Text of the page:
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from carolyn

An SMS appeared on my phone last November reminding me it was time to pay the dues for maintenance of our graves and the upkeep of the local cemetery.

This message appears about the same time each year, mentioning it can be done through Alpha Bank at such and such account number, or in person at the church. One afternoon last week as I was driving past on the way back from the supermarket, I saw the priest’s car parked outside, pulled over and parked next to a long whitewashed stone wall.

The church looks closed, but there is a little sign that says “Close The Door – Airconditioned”. It’s a bit of a tight moment to push the heavy ornate iron door inwards, and then to pull the inside wooden door towards you. To ease the situation there’s a little sign that says “Door Opens Outwards” and another that says “Mind Your Feet”.

It is warm inside thanks to the airconditioning that is working effectively against the cold January weather, and looks cozy in the half dark with the tiny flames of votive candles reflecting off polished brass and glass. The sumptuous rich red carpet softens any noise. The walls are covered in icons, in memory of souls departed. It seems deserted.

Behind the carved wooden sanctuary screen there is a movement and suddenly the church bells ring out for a few moments. Silence again. Then the figure behind the screen moves, stops, continues on its way to the sanctuary door on the right. A pale thin young man has been standing there with his hymn books, ready for the service of Evensong.

The priest appears, hesitates on the top marble step as if he’d only just seen me. He greets me by name. He has a way with remembering names, even of those who don’t attend church regularly.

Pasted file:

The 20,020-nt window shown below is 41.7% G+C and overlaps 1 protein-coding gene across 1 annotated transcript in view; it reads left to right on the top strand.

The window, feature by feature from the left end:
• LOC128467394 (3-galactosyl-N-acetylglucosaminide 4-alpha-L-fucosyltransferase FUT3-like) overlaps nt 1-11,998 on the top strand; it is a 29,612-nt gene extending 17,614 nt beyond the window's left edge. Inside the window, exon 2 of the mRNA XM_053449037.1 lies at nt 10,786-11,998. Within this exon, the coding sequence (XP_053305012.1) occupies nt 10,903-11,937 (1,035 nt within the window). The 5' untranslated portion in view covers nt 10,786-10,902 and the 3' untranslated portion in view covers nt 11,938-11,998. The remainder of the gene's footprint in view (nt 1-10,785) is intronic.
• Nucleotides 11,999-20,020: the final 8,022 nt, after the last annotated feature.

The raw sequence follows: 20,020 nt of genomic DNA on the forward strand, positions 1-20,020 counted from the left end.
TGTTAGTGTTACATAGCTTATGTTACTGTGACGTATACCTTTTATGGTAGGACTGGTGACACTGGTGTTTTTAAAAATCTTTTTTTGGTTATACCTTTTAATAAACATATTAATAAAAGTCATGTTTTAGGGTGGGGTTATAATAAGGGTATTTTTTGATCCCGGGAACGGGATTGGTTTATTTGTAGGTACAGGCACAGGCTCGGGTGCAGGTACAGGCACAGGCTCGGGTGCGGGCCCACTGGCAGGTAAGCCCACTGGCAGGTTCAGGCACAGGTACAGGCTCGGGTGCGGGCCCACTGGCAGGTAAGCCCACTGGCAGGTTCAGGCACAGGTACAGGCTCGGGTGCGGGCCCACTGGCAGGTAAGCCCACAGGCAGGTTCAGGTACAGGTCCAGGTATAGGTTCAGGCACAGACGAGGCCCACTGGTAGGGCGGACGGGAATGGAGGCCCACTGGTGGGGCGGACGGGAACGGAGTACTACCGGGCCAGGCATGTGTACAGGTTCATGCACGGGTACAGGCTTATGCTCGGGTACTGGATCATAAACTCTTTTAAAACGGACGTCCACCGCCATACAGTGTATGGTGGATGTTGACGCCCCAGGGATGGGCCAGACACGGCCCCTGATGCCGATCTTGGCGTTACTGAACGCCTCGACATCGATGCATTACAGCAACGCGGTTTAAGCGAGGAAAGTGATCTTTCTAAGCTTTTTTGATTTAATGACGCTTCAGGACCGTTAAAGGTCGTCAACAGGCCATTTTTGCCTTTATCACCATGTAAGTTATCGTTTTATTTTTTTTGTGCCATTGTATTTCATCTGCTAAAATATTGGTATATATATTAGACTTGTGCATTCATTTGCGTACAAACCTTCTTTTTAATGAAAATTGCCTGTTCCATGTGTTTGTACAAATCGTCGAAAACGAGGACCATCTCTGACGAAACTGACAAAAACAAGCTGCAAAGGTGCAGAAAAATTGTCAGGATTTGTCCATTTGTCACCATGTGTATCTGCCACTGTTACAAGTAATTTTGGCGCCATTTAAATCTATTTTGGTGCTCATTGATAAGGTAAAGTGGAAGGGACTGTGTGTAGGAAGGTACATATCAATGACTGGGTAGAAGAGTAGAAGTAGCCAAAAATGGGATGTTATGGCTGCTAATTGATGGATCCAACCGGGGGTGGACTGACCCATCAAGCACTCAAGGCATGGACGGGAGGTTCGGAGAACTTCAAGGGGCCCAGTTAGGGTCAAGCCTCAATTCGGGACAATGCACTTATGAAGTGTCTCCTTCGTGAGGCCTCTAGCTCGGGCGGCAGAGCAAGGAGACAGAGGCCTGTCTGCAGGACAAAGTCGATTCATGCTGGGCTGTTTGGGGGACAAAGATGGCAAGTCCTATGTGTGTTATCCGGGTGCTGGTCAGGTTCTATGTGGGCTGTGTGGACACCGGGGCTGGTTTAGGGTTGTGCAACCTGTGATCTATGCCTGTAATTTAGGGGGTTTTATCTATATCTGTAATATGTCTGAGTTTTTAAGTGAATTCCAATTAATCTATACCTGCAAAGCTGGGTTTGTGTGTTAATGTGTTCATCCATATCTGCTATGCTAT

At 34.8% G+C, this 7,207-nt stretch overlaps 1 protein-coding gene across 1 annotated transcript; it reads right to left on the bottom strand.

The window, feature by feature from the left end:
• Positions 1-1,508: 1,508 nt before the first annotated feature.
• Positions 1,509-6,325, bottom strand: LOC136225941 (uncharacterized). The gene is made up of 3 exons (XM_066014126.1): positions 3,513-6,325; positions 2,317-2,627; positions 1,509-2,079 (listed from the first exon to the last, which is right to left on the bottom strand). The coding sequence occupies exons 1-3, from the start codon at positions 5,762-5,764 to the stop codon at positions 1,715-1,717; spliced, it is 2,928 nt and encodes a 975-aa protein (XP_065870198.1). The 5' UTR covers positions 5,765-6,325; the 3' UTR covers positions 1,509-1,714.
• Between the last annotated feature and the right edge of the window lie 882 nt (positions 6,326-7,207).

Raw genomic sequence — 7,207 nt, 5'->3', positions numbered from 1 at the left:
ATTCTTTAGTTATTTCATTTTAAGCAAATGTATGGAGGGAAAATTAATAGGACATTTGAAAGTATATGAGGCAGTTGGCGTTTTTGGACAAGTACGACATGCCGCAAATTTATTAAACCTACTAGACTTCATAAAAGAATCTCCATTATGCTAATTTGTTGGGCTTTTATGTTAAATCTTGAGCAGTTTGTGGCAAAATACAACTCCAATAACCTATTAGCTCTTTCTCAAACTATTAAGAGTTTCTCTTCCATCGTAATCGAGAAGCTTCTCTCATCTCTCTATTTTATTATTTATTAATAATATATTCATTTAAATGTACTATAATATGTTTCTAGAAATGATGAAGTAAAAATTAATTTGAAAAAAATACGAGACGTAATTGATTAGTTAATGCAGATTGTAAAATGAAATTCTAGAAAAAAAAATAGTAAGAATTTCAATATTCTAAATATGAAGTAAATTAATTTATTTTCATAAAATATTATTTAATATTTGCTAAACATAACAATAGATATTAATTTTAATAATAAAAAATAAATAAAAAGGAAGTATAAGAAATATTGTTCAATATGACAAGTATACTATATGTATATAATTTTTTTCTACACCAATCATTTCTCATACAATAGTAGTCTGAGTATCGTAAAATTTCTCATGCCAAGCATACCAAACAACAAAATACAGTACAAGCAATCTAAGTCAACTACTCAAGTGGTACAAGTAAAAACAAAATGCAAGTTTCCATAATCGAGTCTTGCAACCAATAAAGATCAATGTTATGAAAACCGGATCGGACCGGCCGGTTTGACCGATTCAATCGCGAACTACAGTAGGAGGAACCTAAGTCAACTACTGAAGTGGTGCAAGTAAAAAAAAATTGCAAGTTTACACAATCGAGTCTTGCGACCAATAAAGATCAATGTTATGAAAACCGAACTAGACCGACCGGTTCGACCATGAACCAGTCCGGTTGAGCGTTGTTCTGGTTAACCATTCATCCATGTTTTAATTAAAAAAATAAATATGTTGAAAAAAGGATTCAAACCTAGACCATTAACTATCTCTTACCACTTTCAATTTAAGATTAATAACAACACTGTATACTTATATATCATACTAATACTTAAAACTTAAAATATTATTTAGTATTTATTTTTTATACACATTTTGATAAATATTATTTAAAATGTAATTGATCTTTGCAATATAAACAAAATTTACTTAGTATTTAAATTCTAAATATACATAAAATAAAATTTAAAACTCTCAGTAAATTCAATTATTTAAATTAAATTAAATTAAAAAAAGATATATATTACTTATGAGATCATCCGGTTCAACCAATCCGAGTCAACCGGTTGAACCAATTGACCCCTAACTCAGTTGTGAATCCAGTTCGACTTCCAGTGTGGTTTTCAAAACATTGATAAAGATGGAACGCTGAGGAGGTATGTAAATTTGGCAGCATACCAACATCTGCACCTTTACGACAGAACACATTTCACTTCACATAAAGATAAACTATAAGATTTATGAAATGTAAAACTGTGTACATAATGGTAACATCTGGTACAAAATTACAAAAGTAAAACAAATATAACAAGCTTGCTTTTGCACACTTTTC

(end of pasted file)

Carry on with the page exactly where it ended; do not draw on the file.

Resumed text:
I greet him and state my business, he says he doesn’t want to hold me up or keep me waiting, so goes back into the sanctuary returning with the receipt book and a pen. There’s a table just by, near the huge dark wooden carved throne where the Archbishop would be seated. It’s convenient for resting the receipt book on. One receipt in my name, one receipt in the husband’s name. Ten euros each.

The priest farewells me with good wishes for the new year and I’m about to leave, but there is no congregation, not even the ladies who attend church more regularly than most. I feel bad for the priest and decide to stay; after all I do in fact have a free fifteen minutes. It’s really cold outside and there’s nothing in the supermarket shopping on the back seat of the car that will spoil by being out of the fridge for a little longer.

Evensong starts. The priest’s powerful voice fills every corner of the church, the cantor responds in turn, the Byzantine chanting is uplifting and half an hour passes quickly. Then a mobile phone rings, the chanting stops and the church fills with silence.

I’m not sure if the service has finished and the minutes pass. As I leave, the difficult wooden door thuds closed behind me, probably reverberating around the whole church.

Outside from the steps of the church I look across the road to the cemetery dead ahead of me behind the whitewashed wall. Indeed it does look tidy and well maintained, with the white tombstones gleaming eerily in the fading winter afternoon light. Yes, it was definitely worth buying our plots to have everything nice and organized, and paying the annual fee, in spite of what the husband says.

 
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from qwazix